DHAKA, JAN 5: The performance of the country’s economy, especially macroeconomic stability, in 2012-13 will depend on how political challenges are addressed in the coming days.
“Any political uncertainty may destabilise the country’s macroeconomic stability and will have serious impact on the performance of the economy,” said Dr Debapriya Bhattacharya, distinguished fellow of the Centre for Policy Dialogue (CPD), on Saturday. He was addressing a press conference. The private think-tank -- the CPD -- called the press conference at its office in Dhaka to release its interim review of the country’s macroeconomic performance, "Analytical Review of Bangladesh Macroeconomic Performance in Fiscal Year 2013".
Describing the country’s overall macroeconomic scenario, the CPD fellow said major domestic and external indicators, which were under significant pressure in the last fiscal, appeared to have stabilised somewhat at a lower level.
But this stability could come under pressure if the downside risks are not addressed through enhancing domestic resource mobilisation, stimulating private sector investment, further improving public investment and raising quality of governance across all spheres of economic management.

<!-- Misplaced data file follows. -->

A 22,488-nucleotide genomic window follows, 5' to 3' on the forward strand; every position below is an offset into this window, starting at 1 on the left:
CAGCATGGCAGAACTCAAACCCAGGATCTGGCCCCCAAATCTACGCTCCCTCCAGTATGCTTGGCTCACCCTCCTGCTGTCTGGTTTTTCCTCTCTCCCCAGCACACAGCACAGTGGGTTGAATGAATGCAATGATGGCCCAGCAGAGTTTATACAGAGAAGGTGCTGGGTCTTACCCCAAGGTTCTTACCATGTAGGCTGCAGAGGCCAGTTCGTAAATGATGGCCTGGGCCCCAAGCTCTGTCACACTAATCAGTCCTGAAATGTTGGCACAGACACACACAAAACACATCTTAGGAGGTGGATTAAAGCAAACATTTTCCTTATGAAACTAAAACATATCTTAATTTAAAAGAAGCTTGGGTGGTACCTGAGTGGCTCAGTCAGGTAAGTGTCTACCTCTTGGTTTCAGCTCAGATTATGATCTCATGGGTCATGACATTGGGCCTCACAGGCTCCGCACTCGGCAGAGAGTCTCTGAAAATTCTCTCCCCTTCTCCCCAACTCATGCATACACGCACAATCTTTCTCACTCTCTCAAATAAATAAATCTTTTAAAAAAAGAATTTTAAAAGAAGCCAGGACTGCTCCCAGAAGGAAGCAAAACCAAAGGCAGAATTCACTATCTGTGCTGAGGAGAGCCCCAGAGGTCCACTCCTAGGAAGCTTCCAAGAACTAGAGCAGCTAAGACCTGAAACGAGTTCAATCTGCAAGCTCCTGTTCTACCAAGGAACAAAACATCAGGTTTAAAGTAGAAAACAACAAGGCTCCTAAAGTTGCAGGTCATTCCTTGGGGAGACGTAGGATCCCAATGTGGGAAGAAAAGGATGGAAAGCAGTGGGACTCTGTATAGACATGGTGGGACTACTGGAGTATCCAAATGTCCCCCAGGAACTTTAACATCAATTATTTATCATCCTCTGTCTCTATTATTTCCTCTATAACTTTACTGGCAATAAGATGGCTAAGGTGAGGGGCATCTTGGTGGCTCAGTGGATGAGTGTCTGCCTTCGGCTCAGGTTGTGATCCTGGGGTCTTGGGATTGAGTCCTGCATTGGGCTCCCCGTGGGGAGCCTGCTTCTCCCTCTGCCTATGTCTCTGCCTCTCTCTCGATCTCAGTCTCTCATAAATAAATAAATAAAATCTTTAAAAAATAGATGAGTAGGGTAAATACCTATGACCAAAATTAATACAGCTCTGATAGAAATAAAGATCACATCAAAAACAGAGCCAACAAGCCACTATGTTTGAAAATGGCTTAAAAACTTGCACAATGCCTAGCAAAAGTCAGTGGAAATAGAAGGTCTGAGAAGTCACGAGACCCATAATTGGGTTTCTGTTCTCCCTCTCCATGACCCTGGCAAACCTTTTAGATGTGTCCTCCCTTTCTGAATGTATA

But all these depend on political stability, said the CPD fellow, stressing the need for a consensus among major political forces on economic issues to lead the country towards economic emancipation.
Earlier, the CPD’s executive director, Prof. Mustafizur Rahman, presented the paper describing the country’s macroeconomic situation in the last fiscal and the recent developments, especially during the last five months of the current fiscal.
According to the paper, Bangladesh's economy passed through a difficult period in the last fiscal from the perspective of macroeconomic management. Weaknesses in macroeconomic situation were manifested by high inflation, stagnation in private investment and economic growth. “Indeed the lax macroeconomic management was greatly responsible for many of the economic woes, particularly during the first half of the last fiscal,” said the economist.
The country failed to attain the projected growth rate in the last fiscal, said Mustafiz, adding that the current trends indicate that the GDP target may not be accomplished this fiscal as well.
The paper also gave a brief description of the implementation of Sixth Five-Year Plan (SFYP) which made its halfway journey in the last fiscal. The macroeconomic performance was better in first year of the plan as most of the targets were achieved, but the achievement could not be continued in the second year. The poor performance in the second year (2011-12) is mainly attributed to a number of internal and external shocks. Weak fiscal and financial management and lack of good governance accentuated the problem.